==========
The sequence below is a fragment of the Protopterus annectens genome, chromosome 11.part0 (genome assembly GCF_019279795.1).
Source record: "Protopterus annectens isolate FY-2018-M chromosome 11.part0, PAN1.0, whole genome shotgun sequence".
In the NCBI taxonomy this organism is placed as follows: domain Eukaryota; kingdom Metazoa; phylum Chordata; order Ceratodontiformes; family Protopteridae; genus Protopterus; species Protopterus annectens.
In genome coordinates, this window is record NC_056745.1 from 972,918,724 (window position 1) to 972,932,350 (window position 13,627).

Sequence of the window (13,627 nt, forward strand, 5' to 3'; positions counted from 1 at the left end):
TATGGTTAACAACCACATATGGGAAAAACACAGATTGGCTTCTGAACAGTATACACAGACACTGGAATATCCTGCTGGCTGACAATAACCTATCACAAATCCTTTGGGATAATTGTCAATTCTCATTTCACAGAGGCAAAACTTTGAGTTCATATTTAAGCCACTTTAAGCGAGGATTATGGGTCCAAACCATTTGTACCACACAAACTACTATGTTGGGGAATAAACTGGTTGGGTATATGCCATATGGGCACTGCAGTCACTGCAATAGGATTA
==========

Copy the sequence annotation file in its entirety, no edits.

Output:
The sequence below is a fragment of the Protopterus annectens genome, chromosome 11.part0 (genome assembly GCF_019279795.1).
Source record: "Protopterus annectens isolate FY-2018-M chromosome 11.part0, PAN1.0, whole genome shotgun sequence".
In the NCBI taxonomy this organism is placed as follows: domain Eukaryota; kingdom Metazoa; phylum Chordata; order Ceratodontiformes; family Protopteridae; genus Protopterus; species Protopterus annectens.
In genome coordinates, this window is record NC_056745.1 from 972,918,724 (window position 1) to 972,932,350 (window position 13,627).

Sequence of the window (13,627 nt, forward strand, 5' to 3'; positions counted from 1 at the left end):
TATGGTTAACAACCACATATGGGAAAAACACAGATTGGCTTCTGAACAGTATACACAGACACTGGAATATCCTGCTGGCTGACAATAACCTATCACAAATCCTTTGGGATAATTGTCAATTCTCATTTCACAGAGGCAAAACTTTGAGTTCATATTTAAGCCACTTTAAGCGAGGATTATGGGTCCAAACCATTTGTACCACACAAACTACTATGTTGGGGAATAAACTGGTTGGGTATATGCCATATGGGCACTGCAGTCACTGCAATAGGATTA